Behind the Song: Kenny Rogers, “Ruby, Don’t Take Your Love to Town”

The most timeless songs usually deal with some aspect of the human condition, with things that have existed for as long as people have. Songs about love, loss, pleasure, pain, and even the ravages of war are favorite subjects of songs that we hear on the radio every day. One song that is still being cut that deals with every one of the aforementioned topics is “Ruby, Don’t Take Your Love to Town.”

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Recorded in 1969 by rising pop star Kenny Rogers, whose name had just been recently put out front on the marquee with “Kenny Rogers and The First Edition,” “Ruby” was a song about a disabled war veteran whose significant other was headed uptown for some satisfaction that she couldn’t find at home. Rogers didn’t write the song, which had originally hit the country charts in 1967 as sung by a honky-tonker named Johnny Darrell. It was written by another country singer who would go on to become an entertainment legend, Mel Tillis. Contrary to what many believe, the song wasn’t written about the Vietnam war, even though it was recorded during that era and contains the line “It wasn’t me that started that old crazy Asian war.”

“Ruby is a real life narrative about a soldier coming home from World War II in 1947 to Palm Beach County, Florida,” says Tillis, himself a Florida native. “The soldier brought along with him a pretty little English woman he called ‘Ruby,’ his war bride from England, one of the nurses that helped to bring him around to somewhat of a life. He had recurring problems from war wounds and was confined mostly to a wheelchair. He’d get drunk and accuse Ruby of everything under the sun. Having stood as much as she could, Ruby and the soldier eventually divorced, and she moved on.”

As is often the case, Tillis had nothing to do with the hit recording by Rogers and The First Edition. “They were in Los Angeles recording their Something’s Burning album,” he recalls. “The way I heard it, they had 15 minutes left on the clock. (Producer) Jimmy Bowen came out of the control room and handed ‘Ruby’ to Kenny. And you know the rest.” This song is just as relevant today as it’s ever been, as American soldiers continue to return home from foreign countries with debilitating injuries that destroy their relationships. Both Rogers and Tillis still sing the song frequently in their live shows.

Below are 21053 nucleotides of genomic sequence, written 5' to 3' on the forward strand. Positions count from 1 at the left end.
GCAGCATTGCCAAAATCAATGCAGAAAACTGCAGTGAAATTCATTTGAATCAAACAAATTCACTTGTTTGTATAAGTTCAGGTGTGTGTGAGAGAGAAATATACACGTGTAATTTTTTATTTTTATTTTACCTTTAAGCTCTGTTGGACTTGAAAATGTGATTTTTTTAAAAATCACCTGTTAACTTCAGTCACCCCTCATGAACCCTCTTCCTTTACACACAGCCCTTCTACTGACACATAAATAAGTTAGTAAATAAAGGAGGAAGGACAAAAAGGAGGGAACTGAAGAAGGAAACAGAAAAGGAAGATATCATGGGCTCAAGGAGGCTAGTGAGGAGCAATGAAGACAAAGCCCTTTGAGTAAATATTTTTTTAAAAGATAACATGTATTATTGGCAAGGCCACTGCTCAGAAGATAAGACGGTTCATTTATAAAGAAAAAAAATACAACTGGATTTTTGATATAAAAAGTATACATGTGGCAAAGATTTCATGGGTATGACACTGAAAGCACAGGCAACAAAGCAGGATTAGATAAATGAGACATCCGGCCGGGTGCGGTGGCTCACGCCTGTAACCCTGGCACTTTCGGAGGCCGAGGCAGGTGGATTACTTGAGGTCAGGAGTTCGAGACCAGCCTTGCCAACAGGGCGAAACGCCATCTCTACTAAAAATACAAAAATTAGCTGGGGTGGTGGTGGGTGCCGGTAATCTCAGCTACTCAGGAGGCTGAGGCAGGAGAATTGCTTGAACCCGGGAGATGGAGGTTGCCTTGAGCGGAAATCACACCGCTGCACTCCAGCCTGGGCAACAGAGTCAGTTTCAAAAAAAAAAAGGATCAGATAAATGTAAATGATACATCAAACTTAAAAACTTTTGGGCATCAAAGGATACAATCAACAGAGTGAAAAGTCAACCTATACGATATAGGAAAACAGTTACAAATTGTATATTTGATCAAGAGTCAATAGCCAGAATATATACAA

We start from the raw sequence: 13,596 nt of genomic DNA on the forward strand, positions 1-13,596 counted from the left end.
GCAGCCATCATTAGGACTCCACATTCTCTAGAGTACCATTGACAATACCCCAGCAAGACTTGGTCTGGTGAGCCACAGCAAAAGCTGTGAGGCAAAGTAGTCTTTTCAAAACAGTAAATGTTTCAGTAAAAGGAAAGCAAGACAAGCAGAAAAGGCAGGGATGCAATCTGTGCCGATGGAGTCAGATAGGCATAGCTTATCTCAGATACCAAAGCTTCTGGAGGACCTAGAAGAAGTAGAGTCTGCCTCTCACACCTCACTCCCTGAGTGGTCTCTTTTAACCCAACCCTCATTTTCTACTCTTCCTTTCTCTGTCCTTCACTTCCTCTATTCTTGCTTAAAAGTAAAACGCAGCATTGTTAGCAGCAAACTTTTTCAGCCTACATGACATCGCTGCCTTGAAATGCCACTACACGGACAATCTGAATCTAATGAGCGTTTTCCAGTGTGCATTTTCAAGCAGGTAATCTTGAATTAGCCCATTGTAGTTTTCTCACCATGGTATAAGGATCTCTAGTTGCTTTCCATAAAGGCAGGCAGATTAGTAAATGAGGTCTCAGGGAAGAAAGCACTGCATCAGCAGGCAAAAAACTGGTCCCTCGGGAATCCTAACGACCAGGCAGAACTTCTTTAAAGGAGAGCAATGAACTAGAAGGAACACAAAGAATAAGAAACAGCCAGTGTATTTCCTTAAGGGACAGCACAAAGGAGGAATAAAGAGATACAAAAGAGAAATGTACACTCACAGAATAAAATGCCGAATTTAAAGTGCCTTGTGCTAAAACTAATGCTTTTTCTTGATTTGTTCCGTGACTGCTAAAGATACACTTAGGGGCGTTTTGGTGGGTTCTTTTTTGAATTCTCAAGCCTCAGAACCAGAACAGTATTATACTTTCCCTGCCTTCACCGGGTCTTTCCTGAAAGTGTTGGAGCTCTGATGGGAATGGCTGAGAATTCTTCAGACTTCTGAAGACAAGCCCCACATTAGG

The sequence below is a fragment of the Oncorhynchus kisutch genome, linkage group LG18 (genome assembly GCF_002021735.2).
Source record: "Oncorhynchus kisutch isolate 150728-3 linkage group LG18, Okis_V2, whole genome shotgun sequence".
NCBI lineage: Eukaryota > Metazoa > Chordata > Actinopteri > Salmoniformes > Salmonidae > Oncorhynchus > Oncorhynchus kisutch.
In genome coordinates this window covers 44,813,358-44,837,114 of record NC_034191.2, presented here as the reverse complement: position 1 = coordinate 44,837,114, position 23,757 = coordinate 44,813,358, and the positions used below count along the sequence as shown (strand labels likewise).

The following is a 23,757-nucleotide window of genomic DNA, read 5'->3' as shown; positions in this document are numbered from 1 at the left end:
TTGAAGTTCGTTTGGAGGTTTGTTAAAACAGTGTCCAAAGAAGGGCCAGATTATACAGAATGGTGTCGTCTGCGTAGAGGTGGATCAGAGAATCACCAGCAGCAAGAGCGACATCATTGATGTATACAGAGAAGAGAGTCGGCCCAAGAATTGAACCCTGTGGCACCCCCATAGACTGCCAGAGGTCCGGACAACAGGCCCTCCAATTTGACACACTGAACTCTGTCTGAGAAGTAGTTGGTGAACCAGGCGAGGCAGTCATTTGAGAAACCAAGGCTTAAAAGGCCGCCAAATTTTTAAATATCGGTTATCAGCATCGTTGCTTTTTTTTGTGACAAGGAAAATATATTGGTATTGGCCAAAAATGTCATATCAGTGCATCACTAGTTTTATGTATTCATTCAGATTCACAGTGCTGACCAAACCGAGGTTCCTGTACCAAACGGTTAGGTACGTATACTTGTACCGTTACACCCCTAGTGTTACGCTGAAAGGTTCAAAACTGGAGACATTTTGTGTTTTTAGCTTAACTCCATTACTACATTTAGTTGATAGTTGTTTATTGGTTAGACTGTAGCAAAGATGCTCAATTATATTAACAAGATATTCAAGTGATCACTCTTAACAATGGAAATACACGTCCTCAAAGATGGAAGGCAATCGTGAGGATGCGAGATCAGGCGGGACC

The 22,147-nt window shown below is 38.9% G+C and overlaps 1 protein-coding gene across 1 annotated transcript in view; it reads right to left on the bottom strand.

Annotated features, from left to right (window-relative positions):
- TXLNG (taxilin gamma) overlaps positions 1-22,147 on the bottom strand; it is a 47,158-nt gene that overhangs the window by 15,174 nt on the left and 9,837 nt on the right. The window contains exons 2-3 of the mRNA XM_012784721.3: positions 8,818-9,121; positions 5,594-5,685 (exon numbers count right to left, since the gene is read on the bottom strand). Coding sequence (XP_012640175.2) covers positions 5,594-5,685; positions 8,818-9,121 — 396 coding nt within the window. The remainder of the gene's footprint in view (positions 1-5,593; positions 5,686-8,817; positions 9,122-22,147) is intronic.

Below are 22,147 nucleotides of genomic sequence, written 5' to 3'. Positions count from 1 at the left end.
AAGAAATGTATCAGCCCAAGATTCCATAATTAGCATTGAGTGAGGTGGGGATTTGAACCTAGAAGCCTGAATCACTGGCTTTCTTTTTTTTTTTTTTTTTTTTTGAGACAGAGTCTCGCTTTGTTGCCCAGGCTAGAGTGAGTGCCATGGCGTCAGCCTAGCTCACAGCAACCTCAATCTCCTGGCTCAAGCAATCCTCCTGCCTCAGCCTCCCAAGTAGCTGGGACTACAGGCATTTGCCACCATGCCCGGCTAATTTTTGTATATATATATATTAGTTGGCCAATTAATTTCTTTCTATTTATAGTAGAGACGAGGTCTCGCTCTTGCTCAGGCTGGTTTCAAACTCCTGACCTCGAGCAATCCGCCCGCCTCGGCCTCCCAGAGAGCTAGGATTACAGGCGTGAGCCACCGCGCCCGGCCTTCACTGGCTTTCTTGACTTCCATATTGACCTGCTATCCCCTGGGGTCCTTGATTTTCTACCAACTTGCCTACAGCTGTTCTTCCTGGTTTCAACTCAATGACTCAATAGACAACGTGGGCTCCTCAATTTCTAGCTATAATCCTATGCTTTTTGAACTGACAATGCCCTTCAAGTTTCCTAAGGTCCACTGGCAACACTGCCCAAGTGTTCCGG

All songwriters should be so blessed as to have a song like “Ruby” in their catalogs. Over nearly five decades the song has been covered by numerous singers, including Waylon Jennings, Cake, the Killers, various famous European artists, even Leonard Nimoy. Not all platinum versions, obviously, but one would imagine that Tillis’ ongoing mailbox money has been pretty sweet. In June 2001, Tillis received a Special Citation of Achievement from BMI for 3,000,000 broadcast performances of the song.

While the song is most closely identified with Rogers, and helped bring him into the mega-stardom he eventually achieved, fans of Tillis regard it as perhaps the finest, and probably most enduring, song of the hundreds he’s written that have been recorded. And in this day of writing by committee, “Ruby” stands up as an excellent example of what can happen when a lone craftsman gets an idea and works it and polishes it by himself until he knows it can’t get any better.

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